You Have Joy in Jesus

Joy isn’t threatened during times of trouble. Joy is selfless. Joy runs deep and lasts eternally because it comes from a source outside ourselves. True joy is only found in Jesus.

Many believe God wants you to be happy. They think if you obey the commandments, then you will be happy. Imagine how elusive that would be! Since no one can “be perfect” (Matthew 5:48), happiness would always be out of reach.

Was it really God’s plan for you to be happy? Happiness (rooted in the old English word happenstance) is a feeling based on what happens. The focus is on you. Circumstances outside of your control can easily disrupt it. Many are surprised to learn Jesus didn’t promise us happiness in the Bible. In fact, he promised we could expect just the opposite—trouble (John 16:33).

Suffering Can Be A Blessing

Sometimes there is a direct correlation between a specific sin and its consequence. For example, you can get a ticket for speeding. The Bible doesn’t praise this kind of suffering.

However, the Bible speaks quite differently when we suffer for the name of Christ. “Let none of you suffer as a murderer, or as a thief, or as an evildoer, or as a busybody in other men’s matters. Yet if any man suffer as a Christian, let him not be ashamed; let him glorify God on this behalf” (1 Peter 4:15–16). Why would we thank God for suffering?

First, suffering builds character. We know God works good in all things (Romans 8:38)—including suffering. Some of the greatest good happens within you. How would you ever learn patience if everything always went according to your plans? We know “that tribulation worketh patience; and patience, experience; and experience, hope” (Romans 5:4). When suffering strikes, rather than seeing punishment, we can ask what God wants us to learn in that moment.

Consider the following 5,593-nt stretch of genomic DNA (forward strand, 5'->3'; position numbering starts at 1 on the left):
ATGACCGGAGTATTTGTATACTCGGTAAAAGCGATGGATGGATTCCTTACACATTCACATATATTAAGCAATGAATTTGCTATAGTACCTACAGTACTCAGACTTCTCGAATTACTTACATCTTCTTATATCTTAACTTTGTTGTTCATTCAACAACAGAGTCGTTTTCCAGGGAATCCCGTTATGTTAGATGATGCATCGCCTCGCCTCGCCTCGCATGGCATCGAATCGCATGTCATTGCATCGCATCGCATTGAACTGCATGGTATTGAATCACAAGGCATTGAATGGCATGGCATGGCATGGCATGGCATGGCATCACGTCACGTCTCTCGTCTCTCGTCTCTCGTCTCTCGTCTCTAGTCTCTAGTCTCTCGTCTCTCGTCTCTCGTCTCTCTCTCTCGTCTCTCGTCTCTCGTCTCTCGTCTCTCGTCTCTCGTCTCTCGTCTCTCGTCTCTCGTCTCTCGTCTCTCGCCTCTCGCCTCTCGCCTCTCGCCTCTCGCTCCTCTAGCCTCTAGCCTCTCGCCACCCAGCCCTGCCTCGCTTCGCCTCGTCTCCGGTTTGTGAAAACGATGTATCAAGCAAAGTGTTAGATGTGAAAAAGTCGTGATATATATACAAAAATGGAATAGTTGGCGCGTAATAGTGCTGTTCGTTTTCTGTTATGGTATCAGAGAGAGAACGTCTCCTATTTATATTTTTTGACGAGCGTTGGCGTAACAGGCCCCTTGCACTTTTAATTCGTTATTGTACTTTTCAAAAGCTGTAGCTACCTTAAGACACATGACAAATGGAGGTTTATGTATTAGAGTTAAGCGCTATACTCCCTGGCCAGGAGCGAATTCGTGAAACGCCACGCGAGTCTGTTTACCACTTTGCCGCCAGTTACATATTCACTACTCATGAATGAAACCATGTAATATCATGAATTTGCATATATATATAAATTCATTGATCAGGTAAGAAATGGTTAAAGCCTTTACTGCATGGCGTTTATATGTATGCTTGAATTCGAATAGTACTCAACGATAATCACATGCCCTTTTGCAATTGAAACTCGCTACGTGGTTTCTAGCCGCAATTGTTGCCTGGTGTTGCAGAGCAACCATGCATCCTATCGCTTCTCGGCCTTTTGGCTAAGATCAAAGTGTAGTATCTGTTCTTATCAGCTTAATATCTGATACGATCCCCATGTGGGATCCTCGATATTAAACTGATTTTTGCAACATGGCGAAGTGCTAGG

Second, suffering teaches dependence on God. Paul wrestled with what he described as a thorn in the flesh. He asked God to remove it. God chose not to. “My grace is sufficient for thee: for my strength is made perfect in weakness” (2 Corinthians 12:9). God used Paul’s infirmity in beautiful ways to drive him to find true strength in God. “When I am weak, then I am strong” (2 Corinthians 12:10).

Finally, suffering provides perspective. A financial challenge can keep your eyes focused on what matters most. Suffering makes us look past this world for what is to come. “I reckon that the sufferings of this present time are not worthy to be compared with the glory which shall be revealed in us” (Romans 8:18). Suffering reminds us that heaven is our home.

Joy Is Greater Than Happiness

With so many references to suffering in the Bible, is God saying he wants us to be miserable? Certainly not! Through faith in Jesus, you are a dearly loved child of God. He doesn’t promise happiness because he has greater plans for you. He wants you to have joy.

Count it all joy when ye fall into diverse temptations [trials].

James 1:2

Happiness is temporary and easily interrupted. It’s alarmingly self-centered. Happiness is not our goal.

But joy isn’t threatened during times of trouble. Joy is selfless. Joy runs deep and lasts eternally because it comes from a source outside ourselves. True joy is only found in Jesus.

Paul wrote from prison, “Rejoice in the Lord always: and again I say, rejoice” (Philippians 4:4). His outward circumstances certainly weren’t great from an earthly perspective, but he knew the God of all power was in control and watching over him. Paul realized he might live or die (Philippians 1:20–23), but he wasn’t concerned because he knew Jesus’ saving work had already opened heaven to him. Because Paul knew Jesus, he was filled with joy.

The same joy Paul experienced is yours through faith in Jesus. You have a new identity in Christ. Whatever challenges you face, you have the confidence God is with you. With eyes fixed on Jesus, your heart overflows with gratitude and contentment. With the joy of salvation, you know with certainty how your story ends.

The more you know Jesus, the more joy you’ll discover because joy is found in Jesus.


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